Pubdate: Thu, 02 Nov 2017
Source: Globe and Mail (Canada)
Copyright: 2017 The Globe and Mail Company
Author: Jeff Gray
Page: A15


The City of Toronto and the province are asking the federal Minister
of Health for the "immediate approval" of a proposed indoor supervised
drug-use site at an east-end homeless centre where an illegal outdoor
site has been operating for months.

In a letter to Health Minister Ginette Petitpas Taylor dated Oct. 31,
Toronto Mayor John Tory and Ontario Health Minister Eric Hoskins say
the illegal site, set up in Moss Park near Sherbourne Street and Queen
Street East, has saved many lives since it was launched in August by
reversing overdoses in a neighbourhood that had been hit by an
increase in such deaths.

"However, operating this type of health service in a park is not
sustainable not least because winter is approaching," the letter
reads. "The overdose prevention site has clearly demonstrated the need
for an SIS [supervised injection service] in the Moss Park

Ms. Petitpas Taylor, speaking to reporters in Toronto on Wednesday,
acknowledged she had received the letter from Dr. Hoskins and Mr. Tory
but not a formal application, or Dr. Hoskins' approval, for the
permanent site that the letter advocates.

She said she has instructed her staff to expedite the application when
it arrives, but she could not say how long it would take to approve
it. However, she said two to four weeks was not an impossible timeline.

The letter, provided to The Globe and Mail by the mayor's office, says
the Fred Victor Centre, an independent charitable agency, is applying
this week for an exemption in order to operate a legal, supervised
drug-use site at its Queen Street East location near Moss Park. The
two politicians said that, while the process usually takes "several
weeks," they would like this new site granted a "short-term or
conditional exemption to enable the service to open as soon as possible."

The request comes as the activist group currently running the illegal
Moss Park sitesays it intends to stay put in the park. Toronto Harm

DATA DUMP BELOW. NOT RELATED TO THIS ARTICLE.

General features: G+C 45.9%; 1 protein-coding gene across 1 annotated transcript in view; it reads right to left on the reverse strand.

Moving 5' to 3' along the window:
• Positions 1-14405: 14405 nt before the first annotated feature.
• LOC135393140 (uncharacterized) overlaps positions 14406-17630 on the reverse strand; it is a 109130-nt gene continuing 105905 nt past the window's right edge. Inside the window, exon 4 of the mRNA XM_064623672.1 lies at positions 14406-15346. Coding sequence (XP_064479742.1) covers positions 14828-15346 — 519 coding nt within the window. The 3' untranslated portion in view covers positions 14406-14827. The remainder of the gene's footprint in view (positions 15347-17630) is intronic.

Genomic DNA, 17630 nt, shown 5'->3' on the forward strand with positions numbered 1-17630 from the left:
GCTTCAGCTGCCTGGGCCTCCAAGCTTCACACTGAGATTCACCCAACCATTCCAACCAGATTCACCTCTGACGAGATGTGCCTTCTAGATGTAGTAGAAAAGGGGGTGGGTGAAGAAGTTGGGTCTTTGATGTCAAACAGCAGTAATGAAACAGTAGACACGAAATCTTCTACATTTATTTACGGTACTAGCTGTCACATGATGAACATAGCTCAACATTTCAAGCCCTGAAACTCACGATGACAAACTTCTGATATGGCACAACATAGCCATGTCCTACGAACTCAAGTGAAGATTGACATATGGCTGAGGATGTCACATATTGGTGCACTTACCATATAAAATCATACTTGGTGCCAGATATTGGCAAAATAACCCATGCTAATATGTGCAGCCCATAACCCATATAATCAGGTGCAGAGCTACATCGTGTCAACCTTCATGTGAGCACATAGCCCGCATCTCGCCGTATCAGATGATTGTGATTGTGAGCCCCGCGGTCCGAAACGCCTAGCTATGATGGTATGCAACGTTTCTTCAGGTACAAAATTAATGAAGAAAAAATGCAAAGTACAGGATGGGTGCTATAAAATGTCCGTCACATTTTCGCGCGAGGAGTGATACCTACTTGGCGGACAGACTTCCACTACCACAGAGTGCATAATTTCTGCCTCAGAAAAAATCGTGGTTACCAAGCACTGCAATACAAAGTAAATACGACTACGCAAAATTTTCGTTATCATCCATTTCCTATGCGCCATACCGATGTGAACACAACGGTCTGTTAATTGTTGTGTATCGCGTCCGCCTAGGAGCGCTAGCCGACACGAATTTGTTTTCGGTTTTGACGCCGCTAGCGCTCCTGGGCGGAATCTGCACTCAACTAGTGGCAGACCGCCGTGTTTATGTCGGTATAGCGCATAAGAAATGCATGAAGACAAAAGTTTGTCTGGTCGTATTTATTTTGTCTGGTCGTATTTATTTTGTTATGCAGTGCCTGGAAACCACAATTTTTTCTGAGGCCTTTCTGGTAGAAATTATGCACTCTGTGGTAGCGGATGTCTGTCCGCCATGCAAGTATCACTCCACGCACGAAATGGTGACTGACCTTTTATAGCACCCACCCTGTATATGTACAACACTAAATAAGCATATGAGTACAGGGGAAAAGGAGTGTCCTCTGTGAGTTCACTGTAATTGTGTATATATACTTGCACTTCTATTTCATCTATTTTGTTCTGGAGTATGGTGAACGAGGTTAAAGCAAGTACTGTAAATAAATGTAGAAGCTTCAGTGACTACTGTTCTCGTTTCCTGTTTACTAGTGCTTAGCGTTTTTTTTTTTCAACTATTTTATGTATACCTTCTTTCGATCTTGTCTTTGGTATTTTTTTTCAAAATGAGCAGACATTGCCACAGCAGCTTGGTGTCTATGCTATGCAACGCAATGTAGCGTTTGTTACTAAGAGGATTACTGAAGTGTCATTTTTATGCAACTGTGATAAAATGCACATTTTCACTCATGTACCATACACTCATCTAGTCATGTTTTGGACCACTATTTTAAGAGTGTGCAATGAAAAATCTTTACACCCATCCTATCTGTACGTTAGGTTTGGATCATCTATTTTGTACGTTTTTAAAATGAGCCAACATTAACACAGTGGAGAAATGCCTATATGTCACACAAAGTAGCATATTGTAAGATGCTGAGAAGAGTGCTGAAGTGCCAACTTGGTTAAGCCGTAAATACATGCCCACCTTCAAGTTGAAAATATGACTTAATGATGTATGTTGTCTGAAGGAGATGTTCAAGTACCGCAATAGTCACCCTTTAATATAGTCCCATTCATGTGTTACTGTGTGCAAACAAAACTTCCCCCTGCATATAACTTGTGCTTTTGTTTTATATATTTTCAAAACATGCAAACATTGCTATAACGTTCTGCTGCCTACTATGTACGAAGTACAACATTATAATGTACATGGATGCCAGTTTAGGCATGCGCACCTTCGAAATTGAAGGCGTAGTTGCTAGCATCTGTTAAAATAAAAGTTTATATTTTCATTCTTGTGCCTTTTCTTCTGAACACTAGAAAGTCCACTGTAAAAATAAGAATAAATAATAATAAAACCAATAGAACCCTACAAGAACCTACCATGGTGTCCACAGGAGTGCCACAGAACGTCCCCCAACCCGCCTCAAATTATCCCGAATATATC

Reduction Alliance, at a press conference on Wednesday, said it may
try to bring in a heated trailer, even without a city permit, as the
temperature drops - although it hopes the city will co-operate.

The activists, most of whom are harm-reduction workers at other
clinics, said they have stopped or reversed 85 overdoses since the
popup launched Aug. 12, with no deaths while the site was up and
running from 4 p.m. to 10 p.m. each day. But they warn that the rate
of overdoses is increasing, with 28 at the site in September and 43 in
October, as the increasing contamination of the street-drug supply
with the superpowerful opioid fentanyl fuels the crisis.

"We would like to stay," pop-up site organizer Zoe Dodd said. "We are
not going to abandon the people of Moss Park."

Ms. Dodd said that, even if some solution is found to allow for a
legal supervised injection site near Moss Park, more pop-up sites,
illegal or otherwise, are needed in other places across the city and
the entire province as overdose deaths increase.

Governments, she said, should declare a state of emergency and simply
allow people to skirt the law to save lives, pointing to moves made by
the B.C. government. (The Ontario government has refused to declare a
health emergency, saying legislation here is different and that such a
declaration would not help.)

Toronto rushed to open its first legally approved supervised drug-use
site in the summer near Yonge-Dundas Square, after the activists set
up in Moss Park.

Two more legal sites, one in a clinic in Leslieville and another near
Queen and Bathurst streets, are set to open this fall.

Advocates and health officials say the sites help prevent deaths by
allowing drug users to shoot up with a nurse on hand who can intervene
and administer the anti-overdose drug naloxone in the event of an overdose.

In an e-mailed statement late on Wednesday, Dr. Hoskins said he had
already sent his formal approval for the Fred Victor site to Ottawa,
and pledged to fully fund the facility.

The federal minister said she recognizes there is a public-health
crisis around opioids but that her government is not contemplating
suspending the application process for the exemptions from drug laws
needed to operate supervised drug-use sites.

"We are taking this matter extremely seriously," Ms. Petitpas Taylor
said. "… We recognize that winter is fast approaching. And we want to
ensure that clients, that individuals receive the treatment that they
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